Rich and able to live his life as he pleases. Nothing to worry about at all, then. Not quite. “You’re worried about whether your book is going to be any good. You ask yourself, ‘Is this when I will finally get found out?’ That bit of it doesn’t get any easier.” The success of Even Dogs In The Wild shows that Rankin is still at his peak, but he says he still finds fault with every book. “There’s probably no writer out there who, as soon as the book is published and they get that first copy, doesn’t open it up and go, ‘Ah, I could have written that differently, I could have written it better,’ which is why you write another book. You have failed yet again to say everything you want to say about the world in the best possible way. Each book is a small failing. So you try again, fail better, as [Samuel] Beckett would say.”

It is clear reading Even Dogs In The Wild that Rankin is confident writing Rebus, as well as his three other recurring characters: straight arrow former Internal Affairs cop Malcolm Fox, the main protagonist in The Complaints (2009) and The Impossible Dead (2011); Rebus’s sharp but more sensible sidekick detective sergeant Siobhan Clarke; and the detective’s long-time adversary, the gangster Gerald “Big Ger” Cafferty. It is a mature work. But Rankin is wary of becoming too comfortable.

“It would be very easy to just get lazy and go through the motions, and give readers something which is [only] very slightly different to what you have done before [when you have] characters they love and just want to hang out with. But you want to keep challenging yourself as a writer, partly because there are young writers coming up through the ranks who are using language in a different way from you, who have got exciting plots, new devices, new ways of telling a story. I have to keep on my toes, so that I don’t end up being forgotten about’”

It’s unlikely that Rankin will be forgotten in a hurry, but he sees writing as a contest. “I think all writers see it as a competition,” he says. “They must. All writers have got egos, and although crime writers tend to be a very collegiate bunch, like a gang, you don’t want to be slacking.”

Ian Rankin could never be accused of slacking. He’s published 31 novels to date, sometimes writing two a year, as well as short story collections, a stage play, a graphic novel and the libretto for a 15-minute opera – but he says he never expected to be in the position he is now. “I grew up in a coal mining town of 7,000 people. No writers in the vicinity. Very few readers. I mean, my parents didn’t read novels much at all. Maybe on summer holiday,” he says.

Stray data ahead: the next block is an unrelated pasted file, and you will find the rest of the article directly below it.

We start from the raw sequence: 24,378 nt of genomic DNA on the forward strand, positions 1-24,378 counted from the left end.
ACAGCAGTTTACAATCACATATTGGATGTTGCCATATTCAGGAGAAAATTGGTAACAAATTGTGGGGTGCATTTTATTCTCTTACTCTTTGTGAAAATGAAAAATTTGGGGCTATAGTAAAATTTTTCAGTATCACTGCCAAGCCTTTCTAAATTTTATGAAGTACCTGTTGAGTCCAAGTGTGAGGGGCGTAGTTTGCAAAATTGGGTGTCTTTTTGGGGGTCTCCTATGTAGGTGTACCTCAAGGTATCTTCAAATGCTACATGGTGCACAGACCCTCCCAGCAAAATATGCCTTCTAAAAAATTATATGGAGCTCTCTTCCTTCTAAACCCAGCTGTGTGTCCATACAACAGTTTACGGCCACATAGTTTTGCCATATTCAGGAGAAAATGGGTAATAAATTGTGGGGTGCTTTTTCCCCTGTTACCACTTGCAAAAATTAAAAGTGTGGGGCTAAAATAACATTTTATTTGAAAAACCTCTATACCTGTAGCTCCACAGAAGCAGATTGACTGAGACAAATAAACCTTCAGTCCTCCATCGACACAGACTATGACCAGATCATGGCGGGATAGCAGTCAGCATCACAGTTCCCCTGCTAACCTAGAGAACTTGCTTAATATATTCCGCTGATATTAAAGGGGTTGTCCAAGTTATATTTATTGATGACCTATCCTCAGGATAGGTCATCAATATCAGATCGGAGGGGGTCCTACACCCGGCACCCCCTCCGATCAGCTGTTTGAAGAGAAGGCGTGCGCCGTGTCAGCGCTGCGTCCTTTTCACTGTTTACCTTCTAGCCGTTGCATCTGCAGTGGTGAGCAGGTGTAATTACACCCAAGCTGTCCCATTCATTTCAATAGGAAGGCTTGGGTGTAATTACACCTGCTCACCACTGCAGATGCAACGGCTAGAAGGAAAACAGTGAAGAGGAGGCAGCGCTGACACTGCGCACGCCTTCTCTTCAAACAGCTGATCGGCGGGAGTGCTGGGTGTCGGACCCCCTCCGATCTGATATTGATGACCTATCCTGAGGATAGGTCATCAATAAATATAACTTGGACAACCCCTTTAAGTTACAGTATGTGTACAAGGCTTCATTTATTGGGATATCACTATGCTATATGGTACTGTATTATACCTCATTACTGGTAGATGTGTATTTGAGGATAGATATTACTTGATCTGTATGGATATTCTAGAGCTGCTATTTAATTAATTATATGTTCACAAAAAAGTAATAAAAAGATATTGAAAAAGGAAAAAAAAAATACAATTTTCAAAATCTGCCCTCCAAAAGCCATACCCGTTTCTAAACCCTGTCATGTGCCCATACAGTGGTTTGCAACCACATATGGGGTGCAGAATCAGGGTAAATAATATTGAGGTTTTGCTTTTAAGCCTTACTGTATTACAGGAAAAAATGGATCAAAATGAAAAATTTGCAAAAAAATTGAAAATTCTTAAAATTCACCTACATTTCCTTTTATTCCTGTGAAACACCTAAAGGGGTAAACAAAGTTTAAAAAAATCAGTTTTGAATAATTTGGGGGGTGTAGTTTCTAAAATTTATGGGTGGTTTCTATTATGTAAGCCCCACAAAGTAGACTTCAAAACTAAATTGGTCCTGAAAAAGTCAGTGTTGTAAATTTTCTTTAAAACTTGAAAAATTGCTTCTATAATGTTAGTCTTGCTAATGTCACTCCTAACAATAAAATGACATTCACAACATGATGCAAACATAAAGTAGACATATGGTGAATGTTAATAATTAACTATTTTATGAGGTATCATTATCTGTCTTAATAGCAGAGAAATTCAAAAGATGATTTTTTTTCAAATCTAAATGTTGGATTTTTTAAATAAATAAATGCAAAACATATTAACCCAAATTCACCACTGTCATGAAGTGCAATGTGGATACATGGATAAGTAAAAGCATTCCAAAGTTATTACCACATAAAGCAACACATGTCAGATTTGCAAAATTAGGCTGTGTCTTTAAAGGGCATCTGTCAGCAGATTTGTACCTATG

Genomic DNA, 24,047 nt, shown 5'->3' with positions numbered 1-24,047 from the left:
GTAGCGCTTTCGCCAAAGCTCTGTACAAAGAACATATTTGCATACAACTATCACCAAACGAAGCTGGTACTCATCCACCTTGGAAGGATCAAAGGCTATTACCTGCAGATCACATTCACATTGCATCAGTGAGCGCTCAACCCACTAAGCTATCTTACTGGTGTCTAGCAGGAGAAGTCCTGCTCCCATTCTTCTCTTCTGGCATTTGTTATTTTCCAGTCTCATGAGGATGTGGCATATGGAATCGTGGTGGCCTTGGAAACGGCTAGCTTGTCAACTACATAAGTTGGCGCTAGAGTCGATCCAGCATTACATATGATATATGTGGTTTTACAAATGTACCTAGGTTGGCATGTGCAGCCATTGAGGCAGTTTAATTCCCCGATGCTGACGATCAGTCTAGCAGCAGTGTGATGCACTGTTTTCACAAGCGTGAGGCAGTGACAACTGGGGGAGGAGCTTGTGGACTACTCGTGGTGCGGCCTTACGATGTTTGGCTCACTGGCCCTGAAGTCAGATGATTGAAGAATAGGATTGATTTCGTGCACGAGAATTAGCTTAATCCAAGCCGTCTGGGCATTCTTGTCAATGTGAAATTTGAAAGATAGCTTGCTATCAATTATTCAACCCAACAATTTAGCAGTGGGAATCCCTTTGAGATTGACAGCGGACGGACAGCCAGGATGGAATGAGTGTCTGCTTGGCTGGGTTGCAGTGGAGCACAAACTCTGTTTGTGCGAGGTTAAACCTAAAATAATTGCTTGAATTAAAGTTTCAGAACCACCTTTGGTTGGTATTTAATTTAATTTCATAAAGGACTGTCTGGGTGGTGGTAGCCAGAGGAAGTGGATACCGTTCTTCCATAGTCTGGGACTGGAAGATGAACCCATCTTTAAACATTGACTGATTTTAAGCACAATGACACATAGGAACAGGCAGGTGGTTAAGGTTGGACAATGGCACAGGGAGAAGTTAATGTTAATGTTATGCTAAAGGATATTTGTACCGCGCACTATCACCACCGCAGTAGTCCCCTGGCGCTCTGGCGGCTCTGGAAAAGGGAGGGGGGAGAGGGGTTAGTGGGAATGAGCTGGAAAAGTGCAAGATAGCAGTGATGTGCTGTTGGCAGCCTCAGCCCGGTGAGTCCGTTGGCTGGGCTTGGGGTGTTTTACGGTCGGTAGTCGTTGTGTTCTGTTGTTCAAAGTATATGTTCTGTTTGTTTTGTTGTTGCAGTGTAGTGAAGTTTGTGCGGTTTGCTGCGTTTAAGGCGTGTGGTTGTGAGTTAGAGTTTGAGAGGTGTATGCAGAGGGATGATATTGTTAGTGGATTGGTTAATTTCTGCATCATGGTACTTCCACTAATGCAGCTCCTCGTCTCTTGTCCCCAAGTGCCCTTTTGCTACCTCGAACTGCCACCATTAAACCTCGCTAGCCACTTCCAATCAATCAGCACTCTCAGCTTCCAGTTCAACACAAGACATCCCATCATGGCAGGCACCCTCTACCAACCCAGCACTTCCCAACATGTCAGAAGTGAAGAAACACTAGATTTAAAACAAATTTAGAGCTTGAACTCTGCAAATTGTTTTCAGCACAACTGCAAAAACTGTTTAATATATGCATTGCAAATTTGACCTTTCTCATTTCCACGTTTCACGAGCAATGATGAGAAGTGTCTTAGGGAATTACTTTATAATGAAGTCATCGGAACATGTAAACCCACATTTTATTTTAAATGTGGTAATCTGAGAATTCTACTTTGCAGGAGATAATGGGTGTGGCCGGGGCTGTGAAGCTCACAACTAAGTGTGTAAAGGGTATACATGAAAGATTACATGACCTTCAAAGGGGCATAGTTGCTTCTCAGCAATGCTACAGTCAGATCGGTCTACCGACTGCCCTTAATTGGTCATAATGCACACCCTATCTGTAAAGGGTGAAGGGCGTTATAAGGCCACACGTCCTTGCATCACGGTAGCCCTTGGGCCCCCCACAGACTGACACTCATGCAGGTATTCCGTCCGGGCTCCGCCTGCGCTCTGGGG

That town was Cardenden in Fife, where Ian Rankin was born in 1960. His father, James, worked in a grocer’s shop and then in an office at Rosyth naval dockyard; his mother, Isobel, worked in a factory canteen; and his two older sisters left school at 16 to find gainful employment. “I was the cuckoo in the nest,” he says. “I was the strange quiet one sitting in his bedroom writing poetry when he should have been out stealing cars or something.”

Our starters arrive. Rankin’s colourful broth looks like the ideal dish for a cold winter’s afternoon, and he can hardly wait to dip his spoon in, though he later declares that it has “defeated me”. My gravlax, served with a sharp mayonnaise, is the finest I have ever had: 10 thick dark orange slices infused with a flawless amalgam of fishiness and smokiness.

When he was 10, Rankin started writing lyrics for an imaginary band, The Amoebas, and reading comic books. He discovered the local library, where he would borrow novels such as The Godfather, Jaws, The French Connection and A Clockwork Orange, because he wasn’t old enough to see the films.

He studied English at the University Of Edinburgh, graduating in 1982, and started a PhD thesis on Muriel Spark, working on his first novel at night. He didn’t complete the PhD, but he did finish Summer Rites, a comedy set in a Scottish hotel featuring a boy with psychokinetic powers, which is still safely ensconced in a drawer. His second attempt, The Flood, about a boy growing up in a small Scottish town who falls for an unsuitable girl, was published in 1986. It was followed by Knots And Crosses, the first Rebus novel, in 1987.

“It was meant to be a one-off, and I’m sure in the first draft of Knots And Crosses, which I can’t find, he was shot and killed at the end,” says Rankin. “I certainly planned for him to die. By the time it was published he wasn’t dead, but that was it, done and dusted.”